Taylorism on Digital Steroids

Here are reminders, if we needed them, that the role of technology in our world transcends artifacts, tools, and devices. It also entails, as Jacques Ellul well understood, a particular way of looking at the world and its problems (and, as Morozov has suggested, it constitutes certain conditions and phenomenon as problems).

From Salon:

“Amazon equals Walmart in the use of monitoring technologies to track the minute-by-minute movements and performance of employees and in settings that go beyond the assembly line to include their movement between loading and unloading docks, between packing and unpacking stations, and to and from the miles of shelving at what Amazon calls its “fulfillment centers”—gigantic warehouses where goods ordered by Amazon’s online customers are sent by manufacturers and wholesalers, there to be shelved, packaged, and sent out again to the Amazon customer.

Amazon’s shop-floor processes are an extreme variant of Taylorism that Frederick Winslow Taylor himself, a near century after his death, would have no trouble recognizing. With this twenty-first-century Taylorism, management experts, scientific managers, take the basic workplace tasks at Amazon, such as the movement, shelving, and packaging of goods, and break down these tasks into their subtasks, usually measured in seconds; then rely on time and motion studies to find the fastest way to perform each subtask; and then reassemble the subtasks and make this “one best way” the process that employees must follow.”

From Business Insider:

“There’s a fine line between micromanaging and house arrest, and British grocery store chain Tesco […] seems determined to cross it. According to the Irish Independent, employees at the company’s Dublin distribution center are forced to wear armbands that measure their productivity so closely that the company even knows when they take a bathroom break.

The armbands, officially known as Motorola arm-mounted terminals, look like something between a Game Boy and Garmin GPS device. The terminals keep track of how quickly and competently employees unload and scan goods in the warehouse and gives them a grade. It also sets benchmarks for loading and unloading speed, which workers are expected to meet. The monitors can be turned off during workers’ lunch breaks, but anything else—bathroom trips, visits to a water fountain—reportedly lowers their productivity score.”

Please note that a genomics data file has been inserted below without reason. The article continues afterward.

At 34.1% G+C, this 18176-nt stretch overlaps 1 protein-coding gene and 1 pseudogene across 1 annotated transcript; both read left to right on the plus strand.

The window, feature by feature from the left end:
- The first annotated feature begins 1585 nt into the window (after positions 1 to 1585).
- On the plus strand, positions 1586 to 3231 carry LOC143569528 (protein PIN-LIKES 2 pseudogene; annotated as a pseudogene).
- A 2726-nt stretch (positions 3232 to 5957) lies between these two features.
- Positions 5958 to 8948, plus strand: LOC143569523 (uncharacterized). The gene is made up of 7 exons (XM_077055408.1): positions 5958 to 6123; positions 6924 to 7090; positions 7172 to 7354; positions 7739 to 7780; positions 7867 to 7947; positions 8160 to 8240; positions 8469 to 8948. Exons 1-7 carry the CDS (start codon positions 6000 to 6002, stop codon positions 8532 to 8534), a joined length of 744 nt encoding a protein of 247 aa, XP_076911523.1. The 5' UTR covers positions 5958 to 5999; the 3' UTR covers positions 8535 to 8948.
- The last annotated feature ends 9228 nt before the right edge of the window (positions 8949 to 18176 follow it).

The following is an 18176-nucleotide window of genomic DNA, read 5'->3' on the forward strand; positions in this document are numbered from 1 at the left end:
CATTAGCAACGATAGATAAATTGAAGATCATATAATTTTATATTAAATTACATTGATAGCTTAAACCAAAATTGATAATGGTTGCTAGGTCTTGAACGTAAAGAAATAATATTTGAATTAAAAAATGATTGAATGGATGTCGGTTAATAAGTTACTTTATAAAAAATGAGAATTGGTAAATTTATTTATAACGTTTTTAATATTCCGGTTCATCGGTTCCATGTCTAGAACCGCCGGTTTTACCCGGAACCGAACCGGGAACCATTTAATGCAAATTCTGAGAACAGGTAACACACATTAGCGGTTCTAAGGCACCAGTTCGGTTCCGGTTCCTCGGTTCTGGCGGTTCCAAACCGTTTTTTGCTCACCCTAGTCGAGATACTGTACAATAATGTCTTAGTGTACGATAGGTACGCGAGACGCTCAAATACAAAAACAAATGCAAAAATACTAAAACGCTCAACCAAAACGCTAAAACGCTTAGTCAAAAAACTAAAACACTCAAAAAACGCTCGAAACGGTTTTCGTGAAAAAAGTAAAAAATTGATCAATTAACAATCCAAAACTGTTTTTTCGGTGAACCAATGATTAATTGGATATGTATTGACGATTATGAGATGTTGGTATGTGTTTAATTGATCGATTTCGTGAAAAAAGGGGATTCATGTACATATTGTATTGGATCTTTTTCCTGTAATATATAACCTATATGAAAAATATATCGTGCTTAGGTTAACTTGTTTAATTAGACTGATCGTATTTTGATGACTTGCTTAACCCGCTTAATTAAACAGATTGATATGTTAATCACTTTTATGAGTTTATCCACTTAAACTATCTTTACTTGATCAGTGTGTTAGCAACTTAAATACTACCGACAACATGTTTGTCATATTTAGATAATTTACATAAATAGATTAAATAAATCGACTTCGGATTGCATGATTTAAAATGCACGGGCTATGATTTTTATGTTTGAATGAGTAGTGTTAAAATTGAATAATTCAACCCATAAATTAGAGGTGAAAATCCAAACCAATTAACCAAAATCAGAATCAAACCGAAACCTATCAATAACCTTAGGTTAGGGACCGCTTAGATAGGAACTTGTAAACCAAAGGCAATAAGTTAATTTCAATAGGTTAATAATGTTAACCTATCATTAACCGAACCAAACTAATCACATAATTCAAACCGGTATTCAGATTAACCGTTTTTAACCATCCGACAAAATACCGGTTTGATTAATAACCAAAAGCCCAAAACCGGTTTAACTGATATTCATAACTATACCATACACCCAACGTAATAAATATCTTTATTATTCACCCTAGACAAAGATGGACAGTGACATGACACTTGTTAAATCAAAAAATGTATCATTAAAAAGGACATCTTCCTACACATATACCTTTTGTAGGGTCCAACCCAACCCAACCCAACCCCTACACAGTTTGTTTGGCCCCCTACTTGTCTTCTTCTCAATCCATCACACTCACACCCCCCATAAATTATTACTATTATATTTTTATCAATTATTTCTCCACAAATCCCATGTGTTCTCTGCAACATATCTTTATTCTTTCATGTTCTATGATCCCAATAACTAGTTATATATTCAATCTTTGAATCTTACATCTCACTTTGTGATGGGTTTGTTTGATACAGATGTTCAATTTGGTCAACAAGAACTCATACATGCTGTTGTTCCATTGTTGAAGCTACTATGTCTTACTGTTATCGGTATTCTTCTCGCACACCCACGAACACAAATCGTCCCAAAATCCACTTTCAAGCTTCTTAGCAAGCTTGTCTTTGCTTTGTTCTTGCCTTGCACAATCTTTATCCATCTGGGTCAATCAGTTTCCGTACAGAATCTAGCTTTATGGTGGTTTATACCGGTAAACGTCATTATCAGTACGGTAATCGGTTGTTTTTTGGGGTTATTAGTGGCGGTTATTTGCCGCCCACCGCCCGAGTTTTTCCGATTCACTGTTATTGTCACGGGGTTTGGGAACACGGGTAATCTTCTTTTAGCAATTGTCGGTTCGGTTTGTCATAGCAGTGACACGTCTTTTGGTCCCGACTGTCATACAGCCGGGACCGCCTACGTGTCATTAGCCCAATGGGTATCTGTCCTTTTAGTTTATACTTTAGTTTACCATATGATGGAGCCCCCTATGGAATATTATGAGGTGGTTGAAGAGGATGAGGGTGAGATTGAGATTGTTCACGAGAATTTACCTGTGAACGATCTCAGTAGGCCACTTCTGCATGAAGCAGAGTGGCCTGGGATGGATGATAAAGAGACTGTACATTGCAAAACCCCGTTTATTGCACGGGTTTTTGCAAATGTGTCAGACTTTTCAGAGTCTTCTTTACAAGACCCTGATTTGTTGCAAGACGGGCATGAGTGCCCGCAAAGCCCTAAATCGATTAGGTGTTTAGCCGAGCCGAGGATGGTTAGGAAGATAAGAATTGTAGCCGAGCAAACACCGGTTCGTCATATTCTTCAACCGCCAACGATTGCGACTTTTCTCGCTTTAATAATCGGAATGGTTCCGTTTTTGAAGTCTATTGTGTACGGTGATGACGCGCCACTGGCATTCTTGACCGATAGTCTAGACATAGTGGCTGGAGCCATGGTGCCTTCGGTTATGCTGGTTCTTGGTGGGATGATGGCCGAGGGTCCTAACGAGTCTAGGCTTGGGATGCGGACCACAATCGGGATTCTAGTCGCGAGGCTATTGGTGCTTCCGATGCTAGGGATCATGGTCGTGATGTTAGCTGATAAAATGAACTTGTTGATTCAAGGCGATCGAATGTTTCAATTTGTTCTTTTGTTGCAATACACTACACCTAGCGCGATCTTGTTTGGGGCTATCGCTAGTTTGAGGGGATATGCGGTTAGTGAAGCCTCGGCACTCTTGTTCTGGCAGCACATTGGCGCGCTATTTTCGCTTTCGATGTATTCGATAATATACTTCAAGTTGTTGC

These folks would’ve been in trouble. They might also have had the good sense to revolt, being peasants and all.

Pieter Brueghel, The Harvesters (1565)
Pieter Brueghel, The Harvesters (1565)

7 thoughts on “Taylorism on Digital Steroids

  1. absolutely horrifying. I worked as a cashier at Target in high school, and if you didn’t scan items fast enough, you were given a “red” score. It made me incredibly anxious, and often led to careless mistakes in an effort to “work faster.”

  2. Interesting post! I don’t think this type of monitoring can (yet?) be found in the Netherlands. I am not sure if employees would buy it … and I wonder if have found ways to circumvent the system. There are always lines of resistence, I guess.

  3. That is really creepy. I’ve noticed a lot more control and technology coming into every aspect of my life and I don’t like it one bit. Soon we’ll probably all wear shock collars and they can just zap us when we start to do anything remotely resembling…human.

  4. I read a fascinating and terrifying article relating a young woman’s working experience at one of the European Amazon’s warehouses in the French paper Le Monde. Exactly what Salon is reporting. There were additional mentions of workers telling of each other in order to get promoted. Scary.
    The painting you chose used to be in my parents’ kitchen in France. I find it perfect to illustrate your post.

  5. The first example doesn’t bother me all that much. Best practices can be tough to develop and enforce, but they should be a goal. I’d prefer to use the least amount of energy possible to accomplish a task. But this should lead at least partially to a more comfortable work day, not just more activity faster faster faster. That’s where unions can help.

    The second thing, with the armbands, can be helped by unions too, but the quickest way to get rid of them is for everyone to trade off armbands, every day, and if possible every hour.

  6. ernestwhile, I would respectfuly submit that the example “doesn’t bother you all that much” because you’re exempt from it; you don’t have anyone poking you with a cattle prod if you’re not blogging fast enough. Not yet, anyway.

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